ring up the design team, I just want to talk about what we're going to do now to make sense of what we were doing earlier. So the first thing we want to build is a User Profile and this is just a way of summarizing some of the stuff that we learned about Matt. So here are some questions. It works a little bit like a Mad Lib. This is not a required thing. You don't have to answer every one of these. It's just a starting point and there's other insights or biographical details that will carry along from our notes from earlier. So these examples are we met. So we talk about we met Matt, he works at CreativeLive, he's an artist, he's a musician, more biographical details about him. We can talk about our user's needs. So in this case, Matt has this general need of wanting to scale up his art practice or his musical practice. We went into different definitions of what scaling up looks like and we might narrow it down a little bit later on, but some of these things involve building a community around his work, around his practice. Maybe have more accountability to a client, to a commission. There is also these themes of internationalization as well, bringing his work to a global audience. So these are things that we can address and pose as needs or desires of our user, Matt. We can think about some of his pain points or his constraints, so if a constraint could be time, it could be energy, it could also be motivation, right? Whether or not he completes an artistic challenge is based on maybe the accountability behind that. Is he doing it for something else, for someone else, a paying client? Or is it just for himself? So what are the stakes, what are the accountability? Maybe those are constraints that he's hindered by. And then this question, right? It would be awesome if or it would be game changing if some of this language, it could be a little bit extreme, but we really want to think about what would be a real breakthrough for Matt, right? We're not necessarily here to help him optimize his time. Right? He knows better than any of us as designers in terms of his paintings. We're not going to make him a better painter and we're not art dealers either, so it's not, we're not narrowly trying to monetize his art. We're not talent agents for his music either. But we're really thinking about this in terms of how do we reframe this to take his work to the next level? It could be commercially, it could be in terms of fame, success, however that's defined in terms of scaling up. And so let's think about that as we build out our profile. And then after we've built that profile, we can take this summarized, synthesized information from Matt and come up one specific question, the how might we question, the HMW question, as we say all the time. That's the single question that we're going to narrow down on that will help us with ideation, which is opening up again, right? So we've done a lot of just kind of open-ended exploration. We were the client blowfish from Betty the Blowfish. Now we want to puff up a little bit, get a little bit more prickly. So this will require making some choices, prioritizing some things over the others. And so we really wanted to focus on this community aspect of his work and how we build community. And a lot of the, really, the art and science of this is thinking about how to come up with a how might we question that's not too specific where we're constrained in and we can't really innovate, but we also don't want it to be too wide, too amorphous where it's useless as a question, so this is what we're going to be building now, and so let's bring up the design team that we've identified. And we're going to use Post-its to highlight some of these keywords, themes, and tensions that we just talked about earlier. So we just get them on the board so we can really come up with a profile for Matt's needs. All right, so come up, guys. All right, so the way that this is going to work is we all take a Post-it deck and a marker. Wait, I want a blue one. Okay. Whatever works for your creative process. (woman laughs) I'm going to be purple. That's going to be my lucky color. And so what we're going to do here is just be careful, too. So we're going to use the permanent markers for this and then put on here, and then if later on, we'll use the whiteboard markers to group things and make sense of things, but don't use the wrong marker for the wrong surface. And we'll just go through a little bit popcorn style, whoever's sort of motivated by something or moved by something, to really revisit some of the points that we talked about, but just having them written here and so, this helps us designers, as design thinkers to really make it concrete, right? So this stereotype about the Post-its. Some people don't like the Post-its. It's a little bit wasteful for the environment, but it is really helpful in terms of organizing our ideas and keeping them in a way that can be organized, and mapped, and grouped in a different way. So let's start with this theme of connection and community and so I'll just write that here. And remember here, we're talking about our themes, also, tensions, contradictions, or even insights from our interview with Matt. So we're just revisiting this and putting it up here. Don't worry too much about where it goes right now. We can group things a little bit later on. So were there other big themes or keywords that you guys heard or observed during this time? Just write it down, say it, and then we'll go from there. Just for the community aspect or in general? Well, whether this connection or community's keywords remind you of other themes. Or if you have a different category, we can go there too. So right now, it's a little bit of a messy, open-ended format, but we're really just trying to get things up there and we'll make sense of it later. I would offer to split the two because they're not the same. Okay, okay. One is connection, one is community. Yeah, okay. Anything else from you, HD? So one of the things that I popped out, for me, was being able to share his work and so he's talking about distribution. So distribution and sharing is a key kind of goal. Or I'm not sure if it's a goal, but vehicle for him. Cool. I don't know. So maybe sharing or distribution? Maybe those are two different things? Sharing, distribution. You know, I know in his case there was the art and the music so maybe we should keep those separate for now as well and we can narrow down on one or the other. Maybe there's things that are related, but it seems like when he was talking about it, he had different use cases for his art and his music. He'd been doing his art for longer than the music and the music seemed like a procrastination thing to fill time, or he really focused on making the time to do his art. I got the production of pieces because you actually need to have pieces to show right off. And related to that, something that surfaced earlier, is maybe this idea of project versus practice, right? So if he's just practicing his technique of painting versus a commission, like when he has to do those series of drawings of the jazz musicians, that was like, a specific thing that he was with a goal, right? I think that's another keyword, a goal, or goalless. Another one for me while you're writing that down is motivation and accountability. It was a key thing for (mumbles) keeping for him. He referenced back on, to have enough time, but it sound like when there was some kind of accountability to others, he was able to deliver. And what's going on here (mumbles)? I just remembered that he had at some point mentioned that every time he woke up and saw his unfinished piece, he felt a little bit of guilt. So I think that's also a theme I'd like to bring up. Yeah, so let's. What other feelings or emotions were surfaced in that, right? I think another one was pride, when he was talking about how he won the state awards here in Washington twice when he was in school. He seems to really light up over that. I think that's really, it's just some sort of external validation, right? And goals as well. Yeah, along the lines of that, the impact that he had when he was able to complete that commission, jazz musician artwork at the office studio and the unintended indicators, which was a feedback for his success and how it was able to create a different environment for his client. And so, impact and the high that he got from it. Yeah, so what was the keyword there? Impact, high. I think another keyword that I heard was like, feedback, of whether the feedback loop of being complimented for his work, or getting an award for that work, whatever that is. I also got that, impact, but mine's a little bit, like, I'd like to split it up maybe because part of the impact is for himself as growth or talent and the other is external impact. In that case, for their customers. Like, every time they walk now into that conference room, they can see that vibe in the atmosphere or in the room. And the other one that he mentioned when you were asking him about what it would look like to have in that ideal world is talking about the art galleries and traveling internationally, so internationalization. Yeah, which I guess is related to connecting or community as well. We're starting to organize a little bit, but again, we can move things around if we need to, draw some lines if we need to as we go along. I heard quite a few times talking about exhibiting and sharing, so don't keep it to yourself (laughs). Yeah, he also mentioned teaching, which I think is maybe another way of sharing and connecting with community. I also have relating and I was particularly touched when you were talking about how you just design just little pencil drawings of people and it deepens the relationship and creates a level of intimacy. Yeah, relating intimacy. I'll right that down too. And there was at some point, probably, bringing up some societal benefit like teaching kids or adults that could also be some sort of like, impact. Not just for the client but for a broader level of society and it also aligns with a bunch of different things that we're looking at here. Great. Were there any other themes, tensions, contradictions? I think there's one thing about the goal and goalless thing that we mentioned too earlier, which was maybe where he said, "Oh, I do want to be "more international in terms of the reach of my work "or the expanse of my community," but then he said he also felt goalless, but then he did have a goal, right? So maybe that's just a tension there. Were there any other sort of? Were there things that were surprising to us? Or things that were maybe unexpected? Thing that didn't seem to make sense? He first started off talking about how time was a luxury that he struggled to. He had to schedule it in and so I think that was kind of a tension, trying to prioritize his art or the practice of art. Yeah, definitely. So it looks like we've got time there already. Does that connect to anything, or maybe it's just there? Yeah, it guess it's just there Okay. For now. Sounds good. And then, so let's go back to this framework we established earlier of the needs and the norms of a novelty. So the novelty we'll get to late with the ideation of different ways to address his issues, but based on these insights, themes, keywords, what are some needs, right? So just in terms of Matt is a person, he's an artist, he's a musician, a designer who needs something. If we were to fill in the blank, could we articulate some of this stuff into needs? And some of these are needs already, perhaps. And I'll take. I suppose the first need is to create. Yeah, so. Maybe start grouping things around here. I'll make a Post-it for that. You know, thinking about stories too and quotes, and anecdotes. When he gave us this metaphor of treading water, I think maybe that is just a need, right? It's like, he just has to keep doing stuff. He has to keep making art because it's just sort of like how sharks just have to keep swimming. Right, so that's sort of a fundamental need. Are there other needs? Connect? I mean, this is a need too, right? The connection and the community. Maybe some of this stuff is related, right? I think maybe teaching and internationalization are like specific manifestations, but they're not needs, per se. I think for creation, it sounded like it was essential for him to create using art, and so. So he has to do these things, right? Mm-hmm. Okay. I think potentially, also the production to actually create all those pieces. I didn't hear the word balance, but it keeps on coming up for me, so. I think a related word to balance is integration, right? Like, how does he integrate these things in his life because he had that clear mental model that he shared with us when he was saying that like, art serves one purpose, music another, and that his day job, he also called his passion project, which I thought was super interesting. I don't know, not a lot of people talk about their day jobs as their passion project. Usually it's just their hobbies. And I wonder if feedback is a need too because it's related to validation, things like that? So then, let's talk through norms that might be keeping him stuck in some of these needs. Before you do that, I'm wondering if another need is expression. Yeah. Get that down there. And you see a lot of these needs here, you might find on Maslow's hierarchy, the pyramid, right? So if you're not familiar with Maslow's hierarchy, it's basically this hierarchy of needs starting from the basics of feeling safe and secure, having shelter, all the way to the top, which is being self-fulfilled and being part of a community and feeling what these higher level needs are. So this touches upon a lot of that, but through the specific lens, the specific story of Matt and his life. So we can think about norms in different ways and norms are pretty broad. It's not just a narrow, kind of sociological definition of that, right? So often there's, for example, a lot of people who are working as artists. I know that they teach both to just give back or sometimes to make money that's related to their craft, but that's like, an obvious thing, right? It's a norm. And then also I think if we think about distribution and things like that, there's certain norms and tropes that we expect in the art world in terms of sharing your work at a gallery or selling it to a collector, and same with music, right? Whether it's having your SoundCloud thing or playing a gig. The thing, like, these norms of distribution and what sharing look like are well established, so it's good to just acknowledge what they are because later on when we introduce novelty in our ideation, we can think about ways of subverting those norms or extending those norms to context or media that are not currently in existence or not currently mainstream. Are there other norms here that are interesting to explore? Or any other things that we may not have remembered to categorize? I think exhibiting, sharing. And now let's put it here. Exhibit, share. I think this balance is a kind of need as well or is a norm, too. Like, it kind of spans these. There's a need to have balance in one's life, but there's also, I think, this norm that we see or pattern that we see in people with some sort of creative passion and creative career where there's always some sort of side project where things crosspollinate in a way, or they're segregated. I think maybe practice. Practice, yeah. Would be another one. And we have project versus practice up there. It would normally be like. Is like, kind of one of these tensions between the two, or? Yeah, a norm for, just keep treading the water, if you will, as he said. Exercising his artistic brain. Exercising his artistic brain, yeah. So that's part of this whole like, practice versus project based stuff? Yeah. All right, so you put some things on the board that are based on our interview and making sense of our interview with Matt, and this is a really great start, right? So in real world context, we've done this with the entire team. Sometimes we just put ourselves in a room for half a day and take over surfaces. This is very much a compressed version of that and oftentimes, well also bring in our data points from more than one person that we've interviewed and observed. If we had seen Matt in his native context, not in a TV studio like this, we might also add some pictures from our research onto this board, thinking about a mood board as well and hey, this is him at the piano or this is him painting in his studio, and things like that to just bring to life this portrait of Matt, which we're not going to do here because he's literally in the room with us. But in that sort of real life scenario, you might have a picture of Matt as well and also add information about him there. All right, so let's, now, in the time we have left for this segment to come up with some possible how might we questions. And so oftentimes in a group context when I'm facilitating this, I'll have people just write different ones and then put them up on the board, but that's not necessarily super interesting to everybody to watch us write by ourselves. So let's just kind of popcorn this a little bit and then I'll act as the scribe for this so we can come up with making sense of this, turning it into a question or several questions, and then we can do the wordsmithing a little bit later. So where do we start with the how might we's? So how might we design something for Matt that, let's see, helps him have more project based connection, for example. Right, I don't know. Is that something that you can riff upon? What are some of these things that are compelling to you guys? So you're looking for potential solutions? So we're not going to solutions yet. We're just looking for the right question, right? So forget about solving anything. It doesn't have to be like, we need to design Matt a new portfolio. We don't have to redesign his habits yet. We're just looking for questions that don't assume a solution. Got it. So what's sort of compelling? And we can highlight anything or circle anything that's compelling or maybe more of a priority than something else. I think feedback was one that felt really compelling during that interview. Okay. Also, something to do with the creation. Like, how might we enable, facilitate? It's kind of like, address that space, the overall creation part as well. Yeah, okay. So this creation. I think it's related to that connection, right? Yeah. Because I think feedback is dependent on having other people, right? I mean, giving yourself feedback is not really feedback. So there is something social that's inherent to his already. So I guess that also, with the feedback, impactful feedback, perhaps and feeling that even the highs, or maybe an impact on high, maybe can tie to that feedback need. Yeah, so high. What do you mean by impact here? Just as far as the feedback, he wants to know that. I felt like he got this rush inside form knowing that it had people, it really touched people or really had created some awesome unintended results. Yeah, okay, sounds good. And maybe if I were to insert myself, I would focus on this kind of project-based thing because one thing that we were able to see at our break is we got, Matt actually showed us, or he showed some of us his Instagram account. So it looks like he's already doing the stuff for practice where he's sharing in an existing channel, but posting to Instagram isn't necessarily a project. It's just like, something that you're doing over time. So things that are time bounded that have some sort of end point or goal, I think, maybe. Yeah, there might be some sweet spot between projects and goals as well. Yeah. So I'm just using another color marker to mark this up, but in a real life situation, sometimes we also have like, little voting dots. You can buy those colored dots and you can use that to vote or to highlight things and these colors might have some sort of meaning. But for now, since we're doing a simplified synthesis of this, I think this is just a way to add a little bit more emphasis on everything. Right, so we're just going to put everything on the board as a scatter and now we have some of these patterns that emerge. So let's try this how might we statement again, and this is, obviously it's hard to do this wordsmithing live when there's cameras on us, but let's just try it. So how might we give design ways for creators to get feedback on their projects with specific goals or something like that? Does it make sense to narrow down from like, creator to like, art or music and just choose one? Because I think because they're different media, like, it could be very different, right? Yeah. So for our design, we might want to focus a little bit more The implementation At this phase. Is specific right? Yeah. The creation of art. All right. I feel like he talked most about art of (mumbles), so I asked him more about his art than his music, but I think also, he's been doing his art for a longer time and it's like, he said he made time for the art versus the music that's, he's serious about, but it's often like a pastime. Okay, so let's focus on, so how might we create something for visual artists to get feedback from communities, but in a projects based way? And we could leave that deliberately vague, but I think as a shorthand between all of us, we understand that's, like, different from what exists now in terms of like, getting feedback on your Behance or on your Instagram, or things that are like, feed based, right? Or practice based. Does that make sense to you guys? Is that compelling to you guys? Yeah. Mm-hmm. Okay, so let me try to write that. So how might we design a way for visual artists Visual artists. To get feedback and like, everything is implied in feedback. It has to be social, it has to be communal, right? Because you're not going to get feedback for yourself on projects. All right, so this is just a shorthand. If we had more time, we would wordsmith this in a way that's immediately obvious in terms of what this means for somebody who wasn't here and followed all of this along. So just so we understand the shorthand for our design team and that's really all we need, right? It's just everybody who's on the design team has to know what this means so we can move to the next round. Does this make sense to you guys? Or are there anything that you want to change or sort of annotate before we move on? How might we design a way for visual artists like Matt to get feedback on projects? Like, something that has specific time bound things or challenges, or accountability? Are there anything you want to add here? Something I want to kind of. Or change, even? Potentially changes like the project aspect, to get feedback on a project, that I would imply that they have a project in mind, perhaps. That's true. They may be creating a platform for projects or ideas for projects. Yeah, so when we say, or how might we design a platform for projects, we're already kind of assuming the answer a little bit. I wonder if we can shift that around to mean like, to get feedback or to kind of, to create accountability too. Maybe that's a little broad, but I think maybe it tries to capture some of this whereas it's not just the feedback or just the project, but it's like having some sort of accountability that he had and felt when he had the commission for the jazz musician paintings or drawings. Right, yeah. Like, would that make sense where some sort of, like? Yeah. Accountability. So we can just, okay. To have maybe feedback and accountability. On just the surface, this is really hard. It's really hard to do in real life. It's hard to do with the cameras on doing it live. And often in real life we sleep on this, right? Whether it's literally overnight or sometimes this takes a few weeks to get right. We go through a lot of versions of this where there's multiple how might we statements and then we start voting or sorting this out. So we're accelerating this process for the sake of demonstrating this, but do we have enough of a working how might we question for just the four of us as this design team? Are there other things we want to tweak or just annotate so we understand what we're talking about? So how about we design a way for visual artists to have feedback and accountability for their work? So it could incorporate creation, motivation, project based stuff, teaching. All of these are encompassed by this, but we're just trying to narrow down our language.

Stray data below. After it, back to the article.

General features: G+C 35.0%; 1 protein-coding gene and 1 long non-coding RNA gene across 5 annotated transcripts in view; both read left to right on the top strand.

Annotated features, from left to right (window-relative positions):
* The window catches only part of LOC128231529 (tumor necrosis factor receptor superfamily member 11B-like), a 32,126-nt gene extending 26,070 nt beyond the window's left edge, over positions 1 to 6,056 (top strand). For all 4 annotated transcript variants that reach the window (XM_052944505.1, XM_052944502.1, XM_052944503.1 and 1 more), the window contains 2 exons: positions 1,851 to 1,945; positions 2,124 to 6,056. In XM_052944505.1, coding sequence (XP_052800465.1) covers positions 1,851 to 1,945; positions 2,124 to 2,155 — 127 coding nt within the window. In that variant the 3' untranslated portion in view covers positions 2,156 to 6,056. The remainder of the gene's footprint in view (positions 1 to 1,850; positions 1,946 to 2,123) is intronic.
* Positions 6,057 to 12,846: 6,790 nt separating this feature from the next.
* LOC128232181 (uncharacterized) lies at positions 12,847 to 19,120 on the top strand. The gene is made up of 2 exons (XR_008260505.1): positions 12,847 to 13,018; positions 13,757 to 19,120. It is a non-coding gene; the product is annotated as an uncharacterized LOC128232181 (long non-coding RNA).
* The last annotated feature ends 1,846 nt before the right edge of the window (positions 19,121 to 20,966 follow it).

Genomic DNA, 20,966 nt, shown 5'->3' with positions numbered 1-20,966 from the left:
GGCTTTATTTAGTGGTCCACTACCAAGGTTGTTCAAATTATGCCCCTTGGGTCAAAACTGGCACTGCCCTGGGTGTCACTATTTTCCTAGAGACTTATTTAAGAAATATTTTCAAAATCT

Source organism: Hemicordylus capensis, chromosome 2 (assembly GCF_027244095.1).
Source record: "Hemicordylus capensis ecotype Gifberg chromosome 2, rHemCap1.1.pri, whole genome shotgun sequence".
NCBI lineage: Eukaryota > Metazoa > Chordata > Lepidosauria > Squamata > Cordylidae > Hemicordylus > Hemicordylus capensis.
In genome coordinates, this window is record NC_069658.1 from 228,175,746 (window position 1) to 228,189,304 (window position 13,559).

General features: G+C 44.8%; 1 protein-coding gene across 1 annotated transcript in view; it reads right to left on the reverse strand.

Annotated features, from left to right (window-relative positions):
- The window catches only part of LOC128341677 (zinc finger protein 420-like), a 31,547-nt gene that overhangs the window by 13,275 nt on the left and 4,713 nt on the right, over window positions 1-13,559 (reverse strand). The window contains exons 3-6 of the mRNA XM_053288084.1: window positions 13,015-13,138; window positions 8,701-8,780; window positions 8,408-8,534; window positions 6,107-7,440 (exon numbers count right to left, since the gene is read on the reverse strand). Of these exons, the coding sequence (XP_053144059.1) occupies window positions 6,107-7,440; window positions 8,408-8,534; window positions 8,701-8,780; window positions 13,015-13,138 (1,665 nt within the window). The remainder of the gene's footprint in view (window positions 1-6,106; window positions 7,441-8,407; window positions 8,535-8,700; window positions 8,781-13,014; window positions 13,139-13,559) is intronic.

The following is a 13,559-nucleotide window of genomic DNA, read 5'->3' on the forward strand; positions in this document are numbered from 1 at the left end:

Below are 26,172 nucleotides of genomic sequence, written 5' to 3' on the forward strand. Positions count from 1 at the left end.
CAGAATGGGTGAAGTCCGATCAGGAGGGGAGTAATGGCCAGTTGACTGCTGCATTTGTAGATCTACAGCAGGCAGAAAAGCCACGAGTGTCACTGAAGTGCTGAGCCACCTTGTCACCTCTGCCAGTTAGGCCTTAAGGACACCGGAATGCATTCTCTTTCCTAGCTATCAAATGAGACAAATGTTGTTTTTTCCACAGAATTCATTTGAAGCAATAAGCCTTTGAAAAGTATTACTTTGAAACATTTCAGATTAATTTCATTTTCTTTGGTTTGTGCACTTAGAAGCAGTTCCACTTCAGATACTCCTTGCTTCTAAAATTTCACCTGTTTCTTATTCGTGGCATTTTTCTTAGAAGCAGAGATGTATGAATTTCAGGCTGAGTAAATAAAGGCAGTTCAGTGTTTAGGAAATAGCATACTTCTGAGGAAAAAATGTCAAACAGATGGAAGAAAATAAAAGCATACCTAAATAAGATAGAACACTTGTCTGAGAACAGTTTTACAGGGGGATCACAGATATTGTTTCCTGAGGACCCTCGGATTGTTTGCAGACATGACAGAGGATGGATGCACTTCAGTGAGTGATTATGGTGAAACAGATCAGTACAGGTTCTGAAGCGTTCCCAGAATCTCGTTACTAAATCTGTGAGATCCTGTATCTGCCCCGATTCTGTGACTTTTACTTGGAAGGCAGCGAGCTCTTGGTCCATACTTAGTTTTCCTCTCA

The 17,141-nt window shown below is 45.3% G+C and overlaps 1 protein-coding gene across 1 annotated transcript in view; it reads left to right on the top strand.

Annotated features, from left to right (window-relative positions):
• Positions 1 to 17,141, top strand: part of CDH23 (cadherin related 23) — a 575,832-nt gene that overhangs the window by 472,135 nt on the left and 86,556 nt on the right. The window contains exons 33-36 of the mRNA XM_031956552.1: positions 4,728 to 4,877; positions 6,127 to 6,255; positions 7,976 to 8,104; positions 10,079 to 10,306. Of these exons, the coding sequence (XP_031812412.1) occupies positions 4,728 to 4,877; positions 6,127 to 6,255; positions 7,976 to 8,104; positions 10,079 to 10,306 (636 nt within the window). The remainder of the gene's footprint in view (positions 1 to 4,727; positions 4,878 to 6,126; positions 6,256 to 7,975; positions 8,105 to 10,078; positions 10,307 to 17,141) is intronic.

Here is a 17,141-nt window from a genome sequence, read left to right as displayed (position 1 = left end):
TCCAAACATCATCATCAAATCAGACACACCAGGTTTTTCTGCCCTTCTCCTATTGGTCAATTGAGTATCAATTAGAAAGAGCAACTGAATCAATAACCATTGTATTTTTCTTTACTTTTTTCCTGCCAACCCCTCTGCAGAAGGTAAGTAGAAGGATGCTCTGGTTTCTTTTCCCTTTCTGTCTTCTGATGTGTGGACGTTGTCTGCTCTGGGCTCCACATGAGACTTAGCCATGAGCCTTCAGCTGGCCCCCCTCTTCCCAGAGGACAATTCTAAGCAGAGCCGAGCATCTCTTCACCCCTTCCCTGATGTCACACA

Class Description